Monday, June 04, 2007

stata 10 ships june 25

Just announced! I always dreamed of having a midnight release party for a new edition of Stata, but I don't think this time will work either. Anyway, the headline feature of the upgrade is a full-blown graphics editor, which if they implemented it right could just about make up for all the cool things one can do in R (exemplified blogwise nowhere better than here).


Tom Bozzo said...

Very cool -- and there are major improvements on the estimation side for this panel data dork, too -- but the upgrade price is stiff! Yikes!

Charles said...

Well, at least two of your readers HAVE had a midnight Stata release party, complete with party favors and full academic regalia. And people think stats geeks don't know how to have a good time!

Tom Volscho said...


You can do more advanced panel data analysis in R (which is free). Get this book for reference:

I am in grad school (now with a 9 month old) and cannot afford upgrading to each new version of SAS or STATA every two years, so I spent time studying R and now I use R for all serious data analysis. I do use SPSS for reading raw data files.

It is the open source version of S and it is developed by a core team of well-regarded statisticians. Econometricians are now getting into R.

John Fox has written a great introduction to R for social scientists. I know a few sociologist bloggers certainly use R.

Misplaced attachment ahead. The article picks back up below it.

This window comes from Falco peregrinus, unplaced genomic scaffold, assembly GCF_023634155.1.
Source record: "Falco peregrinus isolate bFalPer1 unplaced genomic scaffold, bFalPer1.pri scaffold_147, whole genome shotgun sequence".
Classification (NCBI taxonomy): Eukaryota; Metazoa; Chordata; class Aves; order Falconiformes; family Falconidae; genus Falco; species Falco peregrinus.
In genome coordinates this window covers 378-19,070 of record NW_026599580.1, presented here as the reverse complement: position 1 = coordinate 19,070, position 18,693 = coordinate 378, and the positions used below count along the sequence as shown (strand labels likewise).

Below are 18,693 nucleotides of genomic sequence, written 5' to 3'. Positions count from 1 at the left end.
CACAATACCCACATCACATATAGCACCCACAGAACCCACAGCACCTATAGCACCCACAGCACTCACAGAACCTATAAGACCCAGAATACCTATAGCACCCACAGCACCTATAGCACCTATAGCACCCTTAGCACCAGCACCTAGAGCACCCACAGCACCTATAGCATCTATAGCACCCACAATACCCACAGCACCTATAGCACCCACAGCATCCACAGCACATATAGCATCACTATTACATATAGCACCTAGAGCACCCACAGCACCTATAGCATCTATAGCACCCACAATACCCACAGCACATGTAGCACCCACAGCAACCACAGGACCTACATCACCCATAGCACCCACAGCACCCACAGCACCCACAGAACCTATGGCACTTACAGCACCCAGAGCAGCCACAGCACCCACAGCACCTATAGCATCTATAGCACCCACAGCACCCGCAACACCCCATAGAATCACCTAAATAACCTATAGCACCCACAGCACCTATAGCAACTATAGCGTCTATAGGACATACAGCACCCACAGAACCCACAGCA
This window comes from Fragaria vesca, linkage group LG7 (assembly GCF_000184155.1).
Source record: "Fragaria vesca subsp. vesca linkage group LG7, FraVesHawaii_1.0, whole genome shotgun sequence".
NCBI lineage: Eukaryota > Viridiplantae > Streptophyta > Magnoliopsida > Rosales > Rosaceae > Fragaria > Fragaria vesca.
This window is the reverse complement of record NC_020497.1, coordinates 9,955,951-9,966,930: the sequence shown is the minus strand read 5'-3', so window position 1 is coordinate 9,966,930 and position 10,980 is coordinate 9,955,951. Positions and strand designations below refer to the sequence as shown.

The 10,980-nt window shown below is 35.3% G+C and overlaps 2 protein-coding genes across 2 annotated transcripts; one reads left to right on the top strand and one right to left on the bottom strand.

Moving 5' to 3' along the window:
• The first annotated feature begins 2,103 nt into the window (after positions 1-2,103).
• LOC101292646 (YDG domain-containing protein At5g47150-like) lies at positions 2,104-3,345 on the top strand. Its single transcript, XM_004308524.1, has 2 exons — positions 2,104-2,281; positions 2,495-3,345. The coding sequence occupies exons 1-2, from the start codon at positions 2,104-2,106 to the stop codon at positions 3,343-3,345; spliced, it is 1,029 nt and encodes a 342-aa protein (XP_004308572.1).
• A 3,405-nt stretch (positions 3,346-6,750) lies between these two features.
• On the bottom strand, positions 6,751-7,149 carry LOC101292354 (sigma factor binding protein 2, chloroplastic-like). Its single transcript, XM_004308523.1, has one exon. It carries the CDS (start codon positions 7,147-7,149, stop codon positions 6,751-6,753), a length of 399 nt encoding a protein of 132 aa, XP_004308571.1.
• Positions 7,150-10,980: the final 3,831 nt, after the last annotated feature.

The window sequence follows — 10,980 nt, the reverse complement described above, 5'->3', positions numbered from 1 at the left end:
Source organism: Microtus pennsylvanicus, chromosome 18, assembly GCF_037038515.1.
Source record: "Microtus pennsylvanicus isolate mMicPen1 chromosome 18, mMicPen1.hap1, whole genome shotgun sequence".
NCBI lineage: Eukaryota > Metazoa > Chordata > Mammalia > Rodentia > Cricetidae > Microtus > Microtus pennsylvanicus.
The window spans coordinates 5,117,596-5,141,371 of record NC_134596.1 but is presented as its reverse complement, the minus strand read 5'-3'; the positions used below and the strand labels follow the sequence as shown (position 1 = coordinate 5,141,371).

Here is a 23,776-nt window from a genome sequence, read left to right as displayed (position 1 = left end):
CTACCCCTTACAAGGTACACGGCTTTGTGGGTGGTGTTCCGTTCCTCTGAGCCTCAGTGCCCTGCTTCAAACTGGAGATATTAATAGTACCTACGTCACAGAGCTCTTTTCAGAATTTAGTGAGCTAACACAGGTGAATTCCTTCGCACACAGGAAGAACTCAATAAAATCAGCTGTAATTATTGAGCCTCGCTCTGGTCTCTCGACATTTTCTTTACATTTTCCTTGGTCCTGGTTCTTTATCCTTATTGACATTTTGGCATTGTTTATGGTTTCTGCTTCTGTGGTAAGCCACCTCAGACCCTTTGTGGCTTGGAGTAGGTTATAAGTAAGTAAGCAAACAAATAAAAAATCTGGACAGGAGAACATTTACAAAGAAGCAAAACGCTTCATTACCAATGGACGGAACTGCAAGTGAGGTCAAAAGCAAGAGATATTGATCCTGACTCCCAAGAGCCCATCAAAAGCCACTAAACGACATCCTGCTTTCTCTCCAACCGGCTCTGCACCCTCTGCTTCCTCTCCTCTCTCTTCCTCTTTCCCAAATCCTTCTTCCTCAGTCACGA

jeremy said...

Charles: I didn't know you've had a Stata midnight release party!

Tom Bozzo said...

TomV: Thanks for the pointer. I recall the virtues of R being discussed around the time of the Stata 9 release, and ought to take the hint. If nothing else, since I don't want to see what might happen if I told my wife that I'd dropped $2500 on a Stata/MP license for the homestead (the non-academic pricing is insane), it would give me a legal option for home use.

alan said...

$2500 for Stata? Holy moly. I mean, I _like_ Stata, but do I _like like_ it?

And the graph editor does actually look pretty useful, especially for those days when I can't remember what number represents "diamond" point style in an R plot. (pch=18, for reference)

Tom Bozzo said...

Alan: LOL. But that's non-academic pricing of technical software for you.

I'd be fascinated to get an inside view of the price discrimination problems. StataCorp's marketers presumably figure that a commercial customer that *needs* Stata 10 won't balk at the price, since it's just a few billable hours' markup gone to StataCorp. OTOH, the stiff upgrade pricing probably will keep us on Stata 9 until a pressing need for Stata 10+ arises.